Ishigami praised Oju Chosan's strong mentality, saying, "Many horses wilt under that much pressure. But I could feel from the horse that he was determined not to lose, right up to the end."

Seven Years of Training Together

Ishigami describes his relationship with Oju Chosan as "best friends."

"In the past, he used to get stiff when I touched him," he says happily. "But now when I touch him, I can feel him relax."

Oju Chosan, who turned 11 this year, won the Nakayama Grand Jump in April. By doing so, he became the oldest Japanese horse ever to win a graded race, extending his record for the most wins in Japan Racing Association G1 steeplechase races to nine. 


A jockey and his horse running as though they were one. After the race, Ishigami expressed his profound feeling toward the state they have reached after seven years of training.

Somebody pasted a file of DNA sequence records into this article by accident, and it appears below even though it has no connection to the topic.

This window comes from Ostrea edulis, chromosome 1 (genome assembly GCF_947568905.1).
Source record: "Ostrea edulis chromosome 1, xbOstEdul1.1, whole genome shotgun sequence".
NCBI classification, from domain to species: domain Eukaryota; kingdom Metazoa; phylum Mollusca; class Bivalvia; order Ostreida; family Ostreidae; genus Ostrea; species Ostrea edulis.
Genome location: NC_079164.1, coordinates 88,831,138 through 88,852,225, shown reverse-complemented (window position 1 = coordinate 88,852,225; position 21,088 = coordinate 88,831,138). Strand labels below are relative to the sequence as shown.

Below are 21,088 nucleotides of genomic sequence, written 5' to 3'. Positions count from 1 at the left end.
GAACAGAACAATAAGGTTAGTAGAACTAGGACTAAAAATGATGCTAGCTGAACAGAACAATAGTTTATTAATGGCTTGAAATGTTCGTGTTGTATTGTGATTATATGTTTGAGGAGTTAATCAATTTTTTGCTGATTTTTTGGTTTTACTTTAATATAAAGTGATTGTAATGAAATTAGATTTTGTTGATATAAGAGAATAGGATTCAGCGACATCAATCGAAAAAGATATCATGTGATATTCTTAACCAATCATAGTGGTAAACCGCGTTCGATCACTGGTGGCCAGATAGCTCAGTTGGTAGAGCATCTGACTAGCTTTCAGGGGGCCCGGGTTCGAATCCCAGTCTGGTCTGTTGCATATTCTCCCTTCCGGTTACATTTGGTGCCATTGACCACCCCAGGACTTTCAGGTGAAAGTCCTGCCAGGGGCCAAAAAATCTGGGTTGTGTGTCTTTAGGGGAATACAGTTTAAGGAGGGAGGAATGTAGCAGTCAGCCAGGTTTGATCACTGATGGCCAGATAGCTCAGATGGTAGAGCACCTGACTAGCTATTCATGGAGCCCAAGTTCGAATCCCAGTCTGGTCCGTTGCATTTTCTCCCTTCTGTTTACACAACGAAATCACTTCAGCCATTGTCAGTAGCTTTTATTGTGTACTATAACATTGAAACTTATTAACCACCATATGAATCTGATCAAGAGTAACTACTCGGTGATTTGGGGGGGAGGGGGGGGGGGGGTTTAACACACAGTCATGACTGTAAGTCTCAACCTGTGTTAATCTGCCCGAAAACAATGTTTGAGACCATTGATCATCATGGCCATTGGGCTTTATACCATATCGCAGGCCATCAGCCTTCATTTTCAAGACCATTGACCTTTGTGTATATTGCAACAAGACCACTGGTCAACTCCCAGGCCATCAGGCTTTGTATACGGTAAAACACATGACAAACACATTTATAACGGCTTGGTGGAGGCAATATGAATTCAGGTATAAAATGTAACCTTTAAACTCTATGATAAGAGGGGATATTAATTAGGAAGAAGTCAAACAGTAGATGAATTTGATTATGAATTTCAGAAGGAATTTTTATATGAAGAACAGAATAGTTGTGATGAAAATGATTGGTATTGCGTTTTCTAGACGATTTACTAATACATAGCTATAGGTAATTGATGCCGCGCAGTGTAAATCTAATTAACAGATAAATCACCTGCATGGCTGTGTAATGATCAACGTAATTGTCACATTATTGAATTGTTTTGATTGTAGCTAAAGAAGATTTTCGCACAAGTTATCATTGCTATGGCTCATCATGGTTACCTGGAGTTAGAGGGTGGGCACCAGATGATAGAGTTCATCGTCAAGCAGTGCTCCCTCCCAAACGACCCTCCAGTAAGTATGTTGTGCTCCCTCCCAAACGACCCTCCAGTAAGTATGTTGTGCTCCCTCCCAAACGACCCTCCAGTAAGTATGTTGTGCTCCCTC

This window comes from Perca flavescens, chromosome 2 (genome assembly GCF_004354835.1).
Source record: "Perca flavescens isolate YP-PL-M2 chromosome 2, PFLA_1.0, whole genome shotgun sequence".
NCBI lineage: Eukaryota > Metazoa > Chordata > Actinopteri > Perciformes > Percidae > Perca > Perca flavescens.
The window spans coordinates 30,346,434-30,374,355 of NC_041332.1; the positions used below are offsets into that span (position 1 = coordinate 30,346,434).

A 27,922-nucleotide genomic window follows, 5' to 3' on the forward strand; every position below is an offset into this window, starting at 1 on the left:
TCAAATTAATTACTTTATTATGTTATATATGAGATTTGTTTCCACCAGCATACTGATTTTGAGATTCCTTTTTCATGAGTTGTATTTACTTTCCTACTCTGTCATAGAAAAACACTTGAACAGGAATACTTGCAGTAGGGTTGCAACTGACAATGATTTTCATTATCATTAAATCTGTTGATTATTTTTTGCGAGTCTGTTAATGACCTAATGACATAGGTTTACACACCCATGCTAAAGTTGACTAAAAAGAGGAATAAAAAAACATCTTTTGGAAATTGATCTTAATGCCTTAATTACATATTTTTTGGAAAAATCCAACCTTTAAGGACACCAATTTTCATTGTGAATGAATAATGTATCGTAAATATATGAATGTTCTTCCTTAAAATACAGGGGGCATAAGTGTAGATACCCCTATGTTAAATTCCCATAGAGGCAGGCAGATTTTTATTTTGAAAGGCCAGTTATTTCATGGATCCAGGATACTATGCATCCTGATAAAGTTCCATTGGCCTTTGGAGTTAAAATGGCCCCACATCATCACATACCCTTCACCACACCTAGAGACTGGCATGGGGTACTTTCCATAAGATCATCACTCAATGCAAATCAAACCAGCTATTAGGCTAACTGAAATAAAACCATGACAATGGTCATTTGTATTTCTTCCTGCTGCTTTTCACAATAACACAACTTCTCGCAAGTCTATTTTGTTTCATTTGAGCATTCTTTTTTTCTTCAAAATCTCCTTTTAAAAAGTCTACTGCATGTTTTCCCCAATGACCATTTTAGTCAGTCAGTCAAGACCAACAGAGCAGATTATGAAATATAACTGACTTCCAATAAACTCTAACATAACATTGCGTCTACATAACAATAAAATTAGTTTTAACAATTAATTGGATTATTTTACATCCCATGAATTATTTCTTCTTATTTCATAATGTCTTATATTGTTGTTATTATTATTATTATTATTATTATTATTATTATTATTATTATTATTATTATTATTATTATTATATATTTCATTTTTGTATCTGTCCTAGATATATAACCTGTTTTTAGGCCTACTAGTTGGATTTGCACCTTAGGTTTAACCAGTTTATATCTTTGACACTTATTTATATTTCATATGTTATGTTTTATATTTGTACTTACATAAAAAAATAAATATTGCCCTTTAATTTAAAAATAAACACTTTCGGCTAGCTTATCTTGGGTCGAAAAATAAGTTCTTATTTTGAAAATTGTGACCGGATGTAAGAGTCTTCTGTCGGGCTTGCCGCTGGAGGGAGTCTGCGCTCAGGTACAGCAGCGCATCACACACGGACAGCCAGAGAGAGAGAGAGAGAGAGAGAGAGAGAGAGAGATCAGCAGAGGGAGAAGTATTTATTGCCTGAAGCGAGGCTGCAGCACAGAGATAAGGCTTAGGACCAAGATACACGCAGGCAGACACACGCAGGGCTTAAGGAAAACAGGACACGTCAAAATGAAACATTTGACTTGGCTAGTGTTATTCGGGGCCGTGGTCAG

"Oju Chosan now understands my movements and cues," Ishigami stated. "I couldn't be happier."

The Last Run 

Oju Chosan, known as a living legend for his many accomplishments, placed ninth at the G2 Tokyo High Jump in October, and it was announced that he will retire after competing in the Nakayama Daishogai on Saturday, December 24. 

Looking ahead to his last run, jockey Ishigami reveals his feelings.

"I have seen the cool Oju most closely," the jockey commented, "so I want to show how cool he is again, but I also want him to finish safely."

Wada added, "We have had a lot of support from many people throughout the years. I want to send Oju Chosan off to the race in his best condition and make sure he comes back safely."


Read this article in Japanese here.

Author: Nozomi Motoe